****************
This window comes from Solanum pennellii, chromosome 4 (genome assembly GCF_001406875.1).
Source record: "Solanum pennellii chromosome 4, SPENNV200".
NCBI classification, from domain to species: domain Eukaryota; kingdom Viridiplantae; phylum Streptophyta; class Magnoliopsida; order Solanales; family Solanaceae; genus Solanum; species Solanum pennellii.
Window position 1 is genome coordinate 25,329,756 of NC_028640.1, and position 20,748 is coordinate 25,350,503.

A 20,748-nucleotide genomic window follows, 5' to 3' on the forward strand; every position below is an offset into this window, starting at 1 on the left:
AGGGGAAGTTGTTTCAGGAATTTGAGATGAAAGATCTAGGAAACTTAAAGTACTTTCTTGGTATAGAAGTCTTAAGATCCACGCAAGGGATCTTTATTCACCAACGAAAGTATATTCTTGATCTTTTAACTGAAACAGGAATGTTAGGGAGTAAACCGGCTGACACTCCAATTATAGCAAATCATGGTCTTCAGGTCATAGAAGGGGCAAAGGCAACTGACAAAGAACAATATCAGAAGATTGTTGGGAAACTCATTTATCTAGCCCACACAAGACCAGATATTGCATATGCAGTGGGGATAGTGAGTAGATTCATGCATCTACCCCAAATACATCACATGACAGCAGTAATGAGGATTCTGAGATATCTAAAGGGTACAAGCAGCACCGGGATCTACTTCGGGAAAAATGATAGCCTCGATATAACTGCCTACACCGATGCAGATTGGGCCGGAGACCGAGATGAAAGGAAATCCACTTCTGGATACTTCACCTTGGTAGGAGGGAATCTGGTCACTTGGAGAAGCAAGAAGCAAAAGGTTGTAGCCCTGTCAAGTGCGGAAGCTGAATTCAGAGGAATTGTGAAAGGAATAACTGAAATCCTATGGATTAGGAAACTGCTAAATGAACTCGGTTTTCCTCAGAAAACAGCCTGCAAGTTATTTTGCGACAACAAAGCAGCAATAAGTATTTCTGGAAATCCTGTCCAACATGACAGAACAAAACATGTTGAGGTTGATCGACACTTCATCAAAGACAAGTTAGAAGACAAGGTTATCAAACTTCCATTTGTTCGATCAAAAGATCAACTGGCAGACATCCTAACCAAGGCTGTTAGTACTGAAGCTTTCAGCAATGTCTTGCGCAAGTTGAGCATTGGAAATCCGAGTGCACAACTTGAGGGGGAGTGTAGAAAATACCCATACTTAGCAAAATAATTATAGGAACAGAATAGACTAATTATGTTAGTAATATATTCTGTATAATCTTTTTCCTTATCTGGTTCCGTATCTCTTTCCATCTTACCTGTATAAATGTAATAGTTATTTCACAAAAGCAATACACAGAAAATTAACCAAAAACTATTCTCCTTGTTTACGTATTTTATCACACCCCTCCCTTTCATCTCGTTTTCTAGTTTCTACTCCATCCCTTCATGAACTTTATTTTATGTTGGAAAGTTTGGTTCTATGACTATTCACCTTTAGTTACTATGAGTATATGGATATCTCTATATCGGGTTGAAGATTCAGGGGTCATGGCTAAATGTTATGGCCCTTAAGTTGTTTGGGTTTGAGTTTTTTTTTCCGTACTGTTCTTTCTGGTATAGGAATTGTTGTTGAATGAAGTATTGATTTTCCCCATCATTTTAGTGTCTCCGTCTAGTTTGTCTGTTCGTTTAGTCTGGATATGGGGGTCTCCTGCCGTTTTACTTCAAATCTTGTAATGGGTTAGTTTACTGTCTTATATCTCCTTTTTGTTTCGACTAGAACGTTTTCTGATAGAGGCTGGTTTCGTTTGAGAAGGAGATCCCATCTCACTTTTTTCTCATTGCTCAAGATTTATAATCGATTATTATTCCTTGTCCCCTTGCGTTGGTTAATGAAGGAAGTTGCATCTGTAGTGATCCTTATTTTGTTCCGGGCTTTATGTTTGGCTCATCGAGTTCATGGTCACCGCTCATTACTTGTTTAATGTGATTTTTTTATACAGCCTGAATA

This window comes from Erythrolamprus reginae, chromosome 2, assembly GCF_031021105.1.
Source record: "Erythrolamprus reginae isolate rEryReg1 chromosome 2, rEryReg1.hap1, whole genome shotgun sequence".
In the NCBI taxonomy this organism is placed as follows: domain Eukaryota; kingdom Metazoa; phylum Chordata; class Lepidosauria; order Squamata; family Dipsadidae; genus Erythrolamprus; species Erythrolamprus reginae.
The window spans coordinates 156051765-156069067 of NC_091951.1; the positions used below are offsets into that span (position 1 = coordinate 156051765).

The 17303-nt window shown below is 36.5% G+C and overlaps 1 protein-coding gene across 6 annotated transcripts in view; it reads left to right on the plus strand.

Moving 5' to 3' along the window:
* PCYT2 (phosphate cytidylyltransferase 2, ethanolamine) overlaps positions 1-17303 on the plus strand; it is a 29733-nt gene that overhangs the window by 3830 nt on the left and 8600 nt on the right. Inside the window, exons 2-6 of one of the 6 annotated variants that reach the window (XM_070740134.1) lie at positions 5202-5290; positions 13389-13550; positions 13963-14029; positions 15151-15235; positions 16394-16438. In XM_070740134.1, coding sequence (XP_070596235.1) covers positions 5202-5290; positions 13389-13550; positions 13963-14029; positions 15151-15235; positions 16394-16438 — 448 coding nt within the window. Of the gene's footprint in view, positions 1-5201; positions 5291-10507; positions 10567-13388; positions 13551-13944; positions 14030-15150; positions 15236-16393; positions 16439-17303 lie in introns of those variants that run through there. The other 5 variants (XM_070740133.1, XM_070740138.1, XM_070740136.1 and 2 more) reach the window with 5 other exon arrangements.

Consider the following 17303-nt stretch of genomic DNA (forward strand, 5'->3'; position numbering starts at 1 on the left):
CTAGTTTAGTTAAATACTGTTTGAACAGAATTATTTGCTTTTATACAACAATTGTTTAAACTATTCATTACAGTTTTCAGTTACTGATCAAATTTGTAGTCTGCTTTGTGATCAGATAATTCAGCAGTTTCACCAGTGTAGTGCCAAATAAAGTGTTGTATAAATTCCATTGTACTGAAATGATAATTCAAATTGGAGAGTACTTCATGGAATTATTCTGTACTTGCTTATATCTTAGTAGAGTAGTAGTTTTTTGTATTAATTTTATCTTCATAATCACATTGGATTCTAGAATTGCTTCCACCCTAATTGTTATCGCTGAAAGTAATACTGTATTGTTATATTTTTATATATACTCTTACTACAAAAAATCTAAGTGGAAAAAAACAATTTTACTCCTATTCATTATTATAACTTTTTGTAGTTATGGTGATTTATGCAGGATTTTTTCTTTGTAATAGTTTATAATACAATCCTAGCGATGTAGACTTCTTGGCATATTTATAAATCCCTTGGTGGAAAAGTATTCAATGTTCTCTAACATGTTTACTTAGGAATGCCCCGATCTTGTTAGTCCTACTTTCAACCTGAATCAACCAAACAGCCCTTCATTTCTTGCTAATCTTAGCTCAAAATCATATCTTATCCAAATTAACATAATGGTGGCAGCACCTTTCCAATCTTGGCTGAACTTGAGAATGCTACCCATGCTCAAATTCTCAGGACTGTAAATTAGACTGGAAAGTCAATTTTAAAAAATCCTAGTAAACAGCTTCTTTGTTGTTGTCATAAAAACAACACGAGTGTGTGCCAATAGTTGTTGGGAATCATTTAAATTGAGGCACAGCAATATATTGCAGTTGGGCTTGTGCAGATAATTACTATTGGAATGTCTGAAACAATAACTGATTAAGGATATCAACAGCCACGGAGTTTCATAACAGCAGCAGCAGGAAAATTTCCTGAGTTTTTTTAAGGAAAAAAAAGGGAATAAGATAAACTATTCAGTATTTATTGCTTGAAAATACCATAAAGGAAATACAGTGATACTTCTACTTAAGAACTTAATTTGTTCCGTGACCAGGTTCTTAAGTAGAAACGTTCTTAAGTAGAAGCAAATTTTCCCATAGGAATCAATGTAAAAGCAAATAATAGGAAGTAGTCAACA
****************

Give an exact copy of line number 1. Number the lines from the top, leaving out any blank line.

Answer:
This window comes from Solanum pennellii, chromosome 4 (genome assembly GCF_001406875.1).